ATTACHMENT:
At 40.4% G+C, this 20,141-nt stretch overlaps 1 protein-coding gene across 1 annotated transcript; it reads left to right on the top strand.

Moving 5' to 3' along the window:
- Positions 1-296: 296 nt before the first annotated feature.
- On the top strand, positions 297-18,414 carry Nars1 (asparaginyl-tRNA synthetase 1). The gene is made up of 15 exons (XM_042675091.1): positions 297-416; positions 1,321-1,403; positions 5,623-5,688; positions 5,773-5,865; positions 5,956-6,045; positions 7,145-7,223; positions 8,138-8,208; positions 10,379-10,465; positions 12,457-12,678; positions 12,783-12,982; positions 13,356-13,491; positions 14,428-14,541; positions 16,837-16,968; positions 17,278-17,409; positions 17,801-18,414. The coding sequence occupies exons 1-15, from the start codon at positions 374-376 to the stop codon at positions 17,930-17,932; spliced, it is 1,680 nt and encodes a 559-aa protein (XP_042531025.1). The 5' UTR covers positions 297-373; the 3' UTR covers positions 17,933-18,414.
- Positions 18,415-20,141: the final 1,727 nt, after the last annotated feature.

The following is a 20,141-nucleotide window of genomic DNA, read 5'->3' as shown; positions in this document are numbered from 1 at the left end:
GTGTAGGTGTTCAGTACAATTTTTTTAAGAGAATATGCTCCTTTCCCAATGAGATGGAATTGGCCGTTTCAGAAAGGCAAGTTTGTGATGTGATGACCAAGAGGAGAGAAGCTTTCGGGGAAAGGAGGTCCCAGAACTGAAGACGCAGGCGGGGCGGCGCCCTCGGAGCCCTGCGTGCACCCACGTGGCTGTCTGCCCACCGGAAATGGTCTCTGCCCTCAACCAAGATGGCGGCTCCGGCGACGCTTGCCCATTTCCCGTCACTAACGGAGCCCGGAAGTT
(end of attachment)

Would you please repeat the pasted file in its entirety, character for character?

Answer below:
At 40.4% G+C, this 20,141-nt stretch overlaps 1 protein-coding gene across 1 annotated transcript; it reads left to right on the top strand.

Moving 5' to 3' along the window:
- Positions 1-296: 296 nt before the first annotated feature.
- On the top strand, positions 297-18,414 carry Nars1 (asparaginyl-tRNA synthetase 1). The gene is made up of 15 exons (XM_042675091.1): positions 297-416; positions 1,321-1,403; positions 5,623-5,688; positions 5,773-5,865; positions 5,956-6,045; positions 7,145-7,223; positions 8,138-8,208; positions 10,379-10,465; positions 12,457-12,678; positions 12,783-12,982; positions 13,356-13,491; positions 14,428-14,541; positions 16,837-16,968; positions 17,278-17,409; positions 17,801-18,414. The coding sequence occupies exons 1-15, from the start codon at positions 374-376 to the stop codon at positions 17,930-17,932; spliced, it is 1,680 nt and encodes a 559-aa protein (XP_042531025.1). The 5' UTR covers positions 297-373; the 3' UTR covers positions 17,933-18,414.
- Positions 18,415-20,141: the final 1,727 nt, after the last annotated feature.

The following is a 20,141-nucleotide window of genomic DNA, read 5'->3' as shown; positions in this document are numbered from 1 at the left end:
GTGTAGGTGTTCAGTACAATTTTTTTAAGAGAATATGCTCCTTTCCCAATGAGATGGAATTGGCCGTTTCAGAAAGGCAAGTTTGTGATGTGATGACCAAGAGGAGAGAAGCTTTCGGGGAAAGGAGGTCCCAGAACTGAAGACGCAGGCGGGGCGGCGCCCTCGGAGCCCTGCGTGCACCCACGTGGCTGTCTGCCCACCGGAAATGGTCTCTGCCCTCAACCAAGATGGCGGCTCCGGCGACGCTTGCCCATTTCCCGTCACTAACGGAGCCCGGAAGTT